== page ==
Nonetheless, they are doing something significantly different than what most GAAP accounting companies are doing, so it should not be surprising that GAAP numbers are misleading. Here are their GAAP numbers from 2Q22.

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Earnings presentation

This looks pretty good. $0.37 per share of earnings easily covers their $0.1770 quarterly dividend and the year-over-year growth is phenomenal.

Annualizing the 2Q22 earnings SAFE has a run-rate of $1.48 annually. At today's price of $45 that is a Price to Earnings multiple of just over 30X.

That is fairly high relative to the market, but perhaps could be justified by the strong growth rate that the numbers appear to show.

I think it is this measure of earnings by which the market is valuing SAFE. As a REIT, SAFE might also be getting valued on its Funds From Operations or FFO which is typical of the REIT industry and the metric is defined by NAREIT.

Using FFO of $1.74 which is the consensus estimate for forward FFO, SAFE is trading at 25.86X. This too is fairly expensive compared to the average REIT which is closer to 17X or the index at about 19X. Again, however, it could potentially be justified by the nominal growth rate displayed in the 2Q22 numbers.

Both GAAP accounting and NAREIT defined FFO share a particularly relevant commonality: Straight Line Accounting.

Consider a lease contract in which year 1 rent is $10, year 2 rent is $20 and year 3 rent is $30.

With cash accounting, earnings would get quite lumpy. Depending on whether that particular lease was in its early years or its late years the company's earnings could look either bad or great compared to the true run-rate.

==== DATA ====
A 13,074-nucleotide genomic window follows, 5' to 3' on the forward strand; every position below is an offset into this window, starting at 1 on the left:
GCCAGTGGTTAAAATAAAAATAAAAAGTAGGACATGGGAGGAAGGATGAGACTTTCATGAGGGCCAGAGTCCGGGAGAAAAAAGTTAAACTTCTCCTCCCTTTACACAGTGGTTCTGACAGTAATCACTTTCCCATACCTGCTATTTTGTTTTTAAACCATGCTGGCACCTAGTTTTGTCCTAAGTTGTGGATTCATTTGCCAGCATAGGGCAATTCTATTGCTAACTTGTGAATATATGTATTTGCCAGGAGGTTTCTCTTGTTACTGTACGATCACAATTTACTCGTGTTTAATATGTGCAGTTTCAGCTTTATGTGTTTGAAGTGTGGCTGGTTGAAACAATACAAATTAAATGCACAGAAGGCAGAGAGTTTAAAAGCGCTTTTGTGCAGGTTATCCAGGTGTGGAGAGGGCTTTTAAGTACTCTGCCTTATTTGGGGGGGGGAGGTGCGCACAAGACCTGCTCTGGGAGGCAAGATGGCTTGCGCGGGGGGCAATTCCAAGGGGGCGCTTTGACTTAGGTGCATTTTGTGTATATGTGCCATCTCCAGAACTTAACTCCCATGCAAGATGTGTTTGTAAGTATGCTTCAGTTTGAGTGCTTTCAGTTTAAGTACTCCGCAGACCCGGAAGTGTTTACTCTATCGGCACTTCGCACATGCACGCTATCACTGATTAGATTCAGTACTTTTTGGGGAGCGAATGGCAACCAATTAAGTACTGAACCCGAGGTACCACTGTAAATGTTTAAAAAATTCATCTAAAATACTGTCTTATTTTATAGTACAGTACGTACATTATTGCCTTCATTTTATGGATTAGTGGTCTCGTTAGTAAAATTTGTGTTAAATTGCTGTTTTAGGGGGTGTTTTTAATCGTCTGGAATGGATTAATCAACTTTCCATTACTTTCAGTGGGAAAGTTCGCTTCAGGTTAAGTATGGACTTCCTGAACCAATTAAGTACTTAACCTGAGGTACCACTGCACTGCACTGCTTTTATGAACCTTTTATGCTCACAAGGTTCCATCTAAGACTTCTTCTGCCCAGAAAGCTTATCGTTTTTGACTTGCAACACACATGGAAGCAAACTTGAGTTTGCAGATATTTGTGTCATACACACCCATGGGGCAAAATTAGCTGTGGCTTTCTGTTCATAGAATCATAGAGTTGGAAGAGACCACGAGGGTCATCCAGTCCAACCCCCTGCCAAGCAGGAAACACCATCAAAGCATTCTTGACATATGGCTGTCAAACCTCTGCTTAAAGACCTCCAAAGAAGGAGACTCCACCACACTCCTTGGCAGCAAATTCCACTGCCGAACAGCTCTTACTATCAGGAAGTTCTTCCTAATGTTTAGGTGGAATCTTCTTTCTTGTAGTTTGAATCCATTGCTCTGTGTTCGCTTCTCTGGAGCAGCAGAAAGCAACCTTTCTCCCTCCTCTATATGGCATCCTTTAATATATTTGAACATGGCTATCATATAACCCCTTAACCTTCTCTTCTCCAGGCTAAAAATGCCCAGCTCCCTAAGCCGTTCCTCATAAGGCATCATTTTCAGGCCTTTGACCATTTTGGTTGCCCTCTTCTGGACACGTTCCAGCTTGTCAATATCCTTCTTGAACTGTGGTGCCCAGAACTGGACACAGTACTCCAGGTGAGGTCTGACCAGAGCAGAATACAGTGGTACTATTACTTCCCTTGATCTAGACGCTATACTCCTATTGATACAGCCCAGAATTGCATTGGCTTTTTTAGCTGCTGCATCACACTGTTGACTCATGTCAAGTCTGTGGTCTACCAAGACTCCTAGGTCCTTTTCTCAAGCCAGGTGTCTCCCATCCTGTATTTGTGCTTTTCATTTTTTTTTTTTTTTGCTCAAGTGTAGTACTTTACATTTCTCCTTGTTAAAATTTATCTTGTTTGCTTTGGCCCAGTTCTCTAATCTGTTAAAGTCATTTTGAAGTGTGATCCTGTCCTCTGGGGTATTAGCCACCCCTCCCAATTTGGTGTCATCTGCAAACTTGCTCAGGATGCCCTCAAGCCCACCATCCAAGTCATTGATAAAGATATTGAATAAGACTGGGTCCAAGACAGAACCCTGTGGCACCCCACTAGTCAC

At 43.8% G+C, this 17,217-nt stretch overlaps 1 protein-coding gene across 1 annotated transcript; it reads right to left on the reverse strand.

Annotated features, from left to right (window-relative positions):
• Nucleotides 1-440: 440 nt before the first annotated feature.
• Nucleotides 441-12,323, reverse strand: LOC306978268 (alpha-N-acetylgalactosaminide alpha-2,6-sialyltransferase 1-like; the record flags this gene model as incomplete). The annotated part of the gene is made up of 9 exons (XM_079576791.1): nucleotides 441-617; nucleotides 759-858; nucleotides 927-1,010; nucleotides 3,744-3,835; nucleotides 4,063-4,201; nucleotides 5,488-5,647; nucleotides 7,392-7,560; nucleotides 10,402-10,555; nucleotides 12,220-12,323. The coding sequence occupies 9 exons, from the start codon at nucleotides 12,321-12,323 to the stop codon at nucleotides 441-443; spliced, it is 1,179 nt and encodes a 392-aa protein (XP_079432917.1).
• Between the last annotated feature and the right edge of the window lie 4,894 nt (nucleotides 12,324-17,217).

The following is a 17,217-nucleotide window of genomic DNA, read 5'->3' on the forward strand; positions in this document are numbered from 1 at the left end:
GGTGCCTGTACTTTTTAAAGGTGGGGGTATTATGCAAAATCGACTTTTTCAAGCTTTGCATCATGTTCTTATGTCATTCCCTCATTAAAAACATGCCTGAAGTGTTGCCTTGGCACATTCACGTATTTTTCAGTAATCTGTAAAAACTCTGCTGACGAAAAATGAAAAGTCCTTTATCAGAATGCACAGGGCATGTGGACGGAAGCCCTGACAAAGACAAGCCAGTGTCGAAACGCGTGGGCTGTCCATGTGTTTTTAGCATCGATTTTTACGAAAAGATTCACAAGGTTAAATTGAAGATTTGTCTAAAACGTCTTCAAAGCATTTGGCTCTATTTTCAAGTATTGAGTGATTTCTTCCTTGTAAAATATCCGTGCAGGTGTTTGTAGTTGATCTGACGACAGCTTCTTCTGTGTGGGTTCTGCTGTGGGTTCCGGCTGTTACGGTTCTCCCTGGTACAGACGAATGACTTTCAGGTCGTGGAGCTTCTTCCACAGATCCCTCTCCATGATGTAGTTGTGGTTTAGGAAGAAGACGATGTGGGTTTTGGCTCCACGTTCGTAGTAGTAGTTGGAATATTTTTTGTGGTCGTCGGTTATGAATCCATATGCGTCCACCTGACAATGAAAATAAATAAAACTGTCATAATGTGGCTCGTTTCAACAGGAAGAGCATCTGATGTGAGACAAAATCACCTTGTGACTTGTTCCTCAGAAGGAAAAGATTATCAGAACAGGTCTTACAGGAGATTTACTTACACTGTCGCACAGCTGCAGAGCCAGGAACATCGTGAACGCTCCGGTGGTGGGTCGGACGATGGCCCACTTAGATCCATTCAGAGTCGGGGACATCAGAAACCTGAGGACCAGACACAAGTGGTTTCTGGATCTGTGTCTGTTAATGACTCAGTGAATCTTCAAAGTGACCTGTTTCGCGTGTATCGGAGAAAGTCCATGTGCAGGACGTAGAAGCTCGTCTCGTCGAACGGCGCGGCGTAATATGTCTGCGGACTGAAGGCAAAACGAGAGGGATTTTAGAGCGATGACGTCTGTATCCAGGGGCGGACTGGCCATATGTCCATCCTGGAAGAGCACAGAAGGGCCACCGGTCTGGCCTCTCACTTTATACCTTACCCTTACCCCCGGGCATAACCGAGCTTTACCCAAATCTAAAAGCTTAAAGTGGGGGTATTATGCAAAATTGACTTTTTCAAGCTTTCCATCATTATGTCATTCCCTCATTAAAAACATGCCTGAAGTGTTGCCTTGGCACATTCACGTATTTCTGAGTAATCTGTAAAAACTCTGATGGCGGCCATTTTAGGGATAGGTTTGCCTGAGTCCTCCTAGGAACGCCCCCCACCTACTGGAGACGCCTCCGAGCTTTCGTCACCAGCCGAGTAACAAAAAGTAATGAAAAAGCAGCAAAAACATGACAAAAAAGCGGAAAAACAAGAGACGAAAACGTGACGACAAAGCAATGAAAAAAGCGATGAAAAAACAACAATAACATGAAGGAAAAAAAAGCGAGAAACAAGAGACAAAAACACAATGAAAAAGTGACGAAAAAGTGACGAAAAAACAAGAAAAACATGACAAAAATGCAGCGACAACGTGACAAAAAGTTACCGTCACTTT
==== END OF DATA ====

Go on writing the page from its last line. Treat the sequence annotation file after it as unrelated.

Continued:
Straight line accounting looks at this lease when it is signed and sees $60 of rent over 3 years ($10 + $20 + $30). GAAP and FFO would record that as $20 of rental income in each of the 3 years.

For most REITs, straight-lining is a totally reasonable thing to do because it gives a cleaner picture of run-rate earnings. Most REITs have remaining lease terms ranging from 1 to 10 years so I tend to like using straight lining because I am not as concerned with what the REIT is earning in 2022 as I am about what it is earning in the medium term as a run-rate.

Safehold is quite different. Ground leases are frequently signed with 99-year terms and they have escalators throughout. SAFE's 10K states that they sign ground leases with up to 99 years in remaining term and shows the weighted average remaining term is 88 years.



Thus, the year 1 income is far below the GAAP straight line income. Heck, even year 25 income is far below the GAAP straight line income.